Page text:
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At the end of 2013 Wall Street appeared to be convinced that the markets were enjoying the best of all possible worlds. In an interview with CNBC on Dec. 31 famed finance professor Jeremy Siegel stated that stocks would build on the great gains of 2013 with an additional 27% increase this year. So far 2014 hasnt gone according to script. In contrast to the prevailing optimism I maintain a high degree of skepticism regarding the current rally in U.S. stocks. But opinions are cheap. To back up my gut feeling, here are six very diverse indicators that suggest U.S. stocks are overvalued.
The Muni Minefield
Municipal bonds have long been viewed as a staple asset class for conservative, income-seeking investors. "Munis," as they are known, are a large, liquid market of credit-rated securities that provide tax-exempt (from Federal taxes) income to millions of American investors. Towns, school districts, and other public sector authorities across the country have issued an estimated $3.7 trillion dollars worth of these bonds.
The Corporate Cash Myth
Despite huge amounts of cash on their balance sheets, America's largest companies are as broke as the rest of the country, and not only are they in no position to hire workers, but higher interest rates could result in more layoffs at a time when the nation can least afford it. Given these factors, economists, journalists and politicians should be applauding corporate cash reserves not deriding them. Given that a real recovery will not come until America as a country has paid down some of its debt, we should not be urging our corporations to throw caution to the wind.
Housing Will Remain a Government Program
Recently, the Obama Administration seemed to flash a rare sign of laissez-faire thinking when it issued a report calling for the ?winding down? of Fannie Mae and Freddie Mac, the two taxpayer-guaranteed institutions now responsible for backing at least 90% of the US mortgage market. In its press release, the Administration acknowledged that the private sector should be the ?primary source of mortgage credit," and that their goal is to ?bring private capital back to the mortgage market."
No, Krugman, You're Eating America Alive
Here we go again. This week, Paul Krugman, the 2008 Nobel Prize winner in economics and the go-to guy for progressives who need a morale boost, launched another misguided attack on Austrian School economists. From his New York Times soapbox, he referred to the free-market Austrian ?hard money? philosophy as a ?zombie idea? that is inexplicably eating the brains of the voting public.
Decoupling: Alive and Well
When the global economic crisis began in 2008, many forecasters doubted that the world economy could return to growth without the U.S. consumer. Whether you are looking at ASEAN, OPEC or the EU, however, it is clear that decoupling is the order of the day; the world economy is rebuilding itself with China as its engine and hub. In the old days, it was said that when the United States sneezed, the rest of the world caught a cold. This time, they might just excuse themselves and move to the next car.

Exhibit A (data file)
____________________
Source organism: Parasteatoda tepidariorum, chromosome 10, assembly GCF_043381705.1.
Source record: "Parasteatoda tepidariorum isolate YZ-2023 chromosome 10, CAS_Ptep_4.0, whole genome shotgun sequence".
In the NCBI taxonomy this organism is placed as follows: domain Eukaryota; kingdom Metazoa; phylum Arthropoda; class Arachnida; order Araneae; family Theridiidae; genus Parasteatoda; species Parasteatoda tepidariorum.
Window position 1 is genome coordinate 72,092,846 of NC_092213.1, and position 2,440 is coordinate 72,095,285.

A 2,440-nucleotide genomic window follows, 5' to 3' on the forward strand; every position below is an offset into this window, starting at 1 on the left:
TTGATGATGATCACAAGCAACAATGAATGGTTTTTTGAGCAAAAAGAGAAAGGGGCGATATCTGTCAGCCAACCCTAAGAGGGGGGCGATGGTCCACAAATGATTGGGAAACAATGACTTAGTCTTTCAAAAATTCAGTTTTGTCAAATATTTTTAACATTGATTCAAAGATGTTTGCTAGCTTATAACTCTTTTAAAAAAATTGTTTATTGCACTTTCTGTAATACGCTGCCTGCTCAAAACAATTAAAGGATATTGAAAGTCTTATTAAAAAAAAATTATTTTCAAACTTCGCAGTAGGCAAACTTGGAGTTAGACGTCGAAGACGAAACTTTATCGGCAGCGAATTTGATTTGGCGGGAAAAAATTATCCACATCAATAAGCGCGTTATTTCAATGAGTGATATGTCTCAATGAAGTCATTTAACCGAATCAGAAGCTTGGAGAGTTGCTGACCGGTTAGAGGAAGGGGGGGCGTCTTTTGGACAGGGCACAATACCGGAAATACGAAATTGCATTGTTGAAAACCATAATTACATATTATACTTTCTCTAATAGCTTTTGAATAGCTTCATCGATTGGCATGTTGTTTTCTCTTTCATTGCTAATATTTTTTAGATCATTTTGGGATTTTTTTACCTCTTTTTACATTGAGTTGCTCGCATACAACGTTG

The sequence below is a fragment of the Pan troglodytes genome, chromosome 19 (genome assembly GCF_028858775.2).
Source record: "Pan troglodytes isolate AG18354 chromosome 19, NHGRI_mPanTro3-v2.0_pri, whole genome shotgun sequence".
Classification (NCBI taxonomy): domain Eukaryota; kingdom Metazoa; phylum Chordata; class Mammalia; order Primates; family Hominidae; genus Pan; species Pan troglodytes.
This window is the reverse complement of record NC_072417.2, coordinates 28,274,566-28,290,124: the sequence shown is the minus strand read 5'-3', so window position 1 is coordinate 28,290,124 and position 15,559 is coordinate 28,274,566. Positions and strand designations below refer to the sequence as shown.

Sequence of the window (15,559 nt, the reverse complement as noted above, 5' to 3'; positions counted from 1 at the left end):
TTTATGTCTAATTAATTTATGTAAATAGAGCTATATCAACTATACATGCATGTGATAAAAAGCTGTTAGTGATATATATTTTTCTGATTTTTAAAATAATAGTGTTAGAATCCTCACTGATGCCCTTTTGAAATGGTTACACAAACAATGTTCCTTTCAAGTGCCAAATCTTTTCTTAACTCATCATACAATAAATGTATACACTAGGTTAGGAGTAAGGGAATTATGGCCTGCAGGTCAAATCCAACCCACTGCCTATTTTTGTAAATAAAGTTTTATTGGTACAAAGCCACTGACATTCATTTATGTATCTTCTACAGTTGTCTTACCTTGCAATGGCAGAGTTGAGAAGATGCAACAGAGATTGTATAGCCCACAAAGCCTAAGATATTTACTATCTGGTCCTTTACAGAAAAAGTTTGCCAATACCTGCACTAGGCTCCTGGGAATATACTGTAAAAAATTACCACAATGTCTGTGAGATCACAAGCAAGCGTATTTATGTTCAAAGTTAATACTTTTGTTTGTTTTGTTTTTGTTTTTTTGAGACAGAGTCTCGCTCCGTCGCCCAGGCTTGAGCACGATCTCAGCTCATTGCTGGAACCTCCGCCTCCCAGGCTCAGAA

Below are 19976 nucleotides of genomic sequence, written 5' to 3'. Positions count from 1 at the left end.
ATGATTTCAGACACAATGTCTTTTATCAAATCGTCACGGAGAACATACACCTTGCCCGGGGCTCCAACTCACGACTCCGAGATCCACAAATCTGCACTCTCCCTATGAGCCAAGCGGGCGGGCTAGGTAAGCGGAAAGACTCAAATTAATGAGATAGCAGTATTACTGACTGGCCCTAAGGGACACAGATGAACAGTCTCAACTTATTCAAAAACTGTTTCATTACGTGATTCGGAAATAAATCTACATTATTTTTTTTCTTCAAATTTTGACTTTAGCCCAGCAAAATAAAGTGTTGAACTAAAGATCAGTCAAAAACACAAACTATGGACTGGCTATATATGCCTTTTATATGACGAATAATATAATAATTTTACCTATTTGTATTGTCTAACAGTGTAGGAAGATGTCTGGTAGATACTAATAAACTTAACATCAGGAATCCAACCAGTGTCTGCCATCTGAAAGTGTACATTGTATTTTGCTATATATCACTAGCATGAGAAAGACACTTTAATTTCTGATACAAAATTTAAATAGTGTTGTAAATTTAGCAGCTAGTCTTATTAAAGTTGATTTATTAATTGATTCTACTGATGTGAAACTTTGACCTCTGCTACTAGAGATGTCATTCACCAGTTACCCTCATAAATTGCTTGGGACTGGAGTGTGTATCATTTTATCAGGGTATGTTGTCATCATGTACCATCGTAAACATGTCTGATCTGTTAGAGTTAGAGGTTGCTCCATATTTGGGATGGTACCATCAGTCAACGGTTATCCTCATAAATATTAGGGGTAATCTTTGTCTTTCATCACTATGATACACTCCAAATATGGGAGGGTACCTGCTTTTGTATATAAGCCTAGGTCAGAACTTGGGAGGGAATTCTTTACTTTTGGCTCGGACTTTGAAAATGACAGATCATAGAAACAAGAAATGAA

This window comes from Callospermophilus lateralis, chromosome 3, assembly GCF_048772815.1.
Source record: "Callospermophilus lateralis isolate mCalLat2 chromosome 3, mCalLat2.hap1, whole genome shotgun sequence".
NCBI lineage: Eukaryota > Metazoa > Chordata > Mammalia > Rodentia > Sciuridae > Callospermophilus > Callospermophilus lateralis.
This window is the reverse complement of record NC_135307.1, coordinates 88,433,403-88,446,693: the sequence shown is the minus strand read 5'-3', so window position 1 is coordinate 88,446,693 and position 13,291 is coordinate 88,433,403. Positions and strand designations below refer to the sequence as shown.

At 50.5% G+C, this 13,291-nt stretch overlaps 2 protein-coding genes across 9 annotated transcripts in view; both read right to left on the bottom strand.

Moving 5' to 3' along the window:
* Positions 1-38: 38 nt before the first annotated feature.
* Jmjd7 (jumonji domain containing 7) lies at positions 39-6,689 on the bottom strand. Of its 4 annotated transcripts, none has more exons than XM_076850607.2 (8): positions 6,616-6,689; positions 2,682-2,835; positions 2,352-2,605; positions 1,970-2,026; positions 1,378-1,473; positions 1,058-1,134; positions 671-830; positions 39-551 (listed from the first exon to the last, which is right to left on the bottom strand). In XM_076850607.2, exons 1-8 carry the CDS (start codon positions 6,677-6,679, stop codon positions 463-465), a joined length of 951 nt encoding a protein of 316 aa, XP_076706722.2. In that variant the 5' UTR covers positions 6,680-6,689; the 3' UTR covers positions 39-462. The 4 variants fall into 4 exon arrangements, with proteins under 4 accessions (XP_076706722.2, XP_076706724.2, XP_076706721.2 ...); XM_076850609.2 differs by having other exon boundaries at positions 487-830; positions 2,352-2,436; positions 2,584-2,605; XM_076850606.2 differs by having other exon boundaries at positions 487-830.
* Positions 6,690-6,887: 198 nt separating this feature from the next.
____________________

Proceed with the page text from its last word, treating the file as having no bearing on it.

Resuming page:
Don't Doubt the Double-Dip
A few weeks ago Nouriel Roubini, widely regarded as one of the more pessimistic figures on Wall Street, made headlines by raising his forecasted likelihood of a 'double-dip recession' to a terrifying 40 percent. The vast majority of 'mainstream' economists described these predictions as far too gloomy. Roubini, however, may be right. As the high from last year's monetary and fiscal stimulus wears off, there is a good deal of evidence suggesting that the U.S. economy is weak and deteriorating, and that a renewed contraction in GDP is a near certainty.
Happy Birthday Social Security?
In his weekly radio address this past Saturday, President Obama happily commemorated the 75th anniversary of Social Security. This milestone, however, is nothing to celebrate. For although the president spoke earnestly about the 'obligation to keep the promise' of Social Security, in reality, the program will wreck the government's finances within 10 years.
Chinese Workers Force the Issue
Chinese factory workers and other laborers across the country are going on strike, thus defying the orders of their government-run unions and risking dismissal by their employers. The Chinese government must find a way to nip their labor issues in the bud. The best policy approach would involve yuan revaluation. By reducing the rate of inflation of the Chinese yuan, the purchasing power of the yuan will increase, thereby allowing Chinese workers to better enjoy the fruits of their labor. As living standards rise, worker unrest will subside, and the impetus to strike will vanish.
Key Indicators of a New Depression
During the Great Depression, the U.S. was on the gold standard like everyone else, which forced the country to live within its means. Unfortunately, because of the responses of the Obama Administration and the Federal Reserve, this recession could develop into something far more devastating than its predecessor: a hyperinflationary depression. As bad as the current downturn has been, inflation would make it immeasurably worse. It would require an honest accounting of the problems we face today to avert the disaster we see coming tomorrow.
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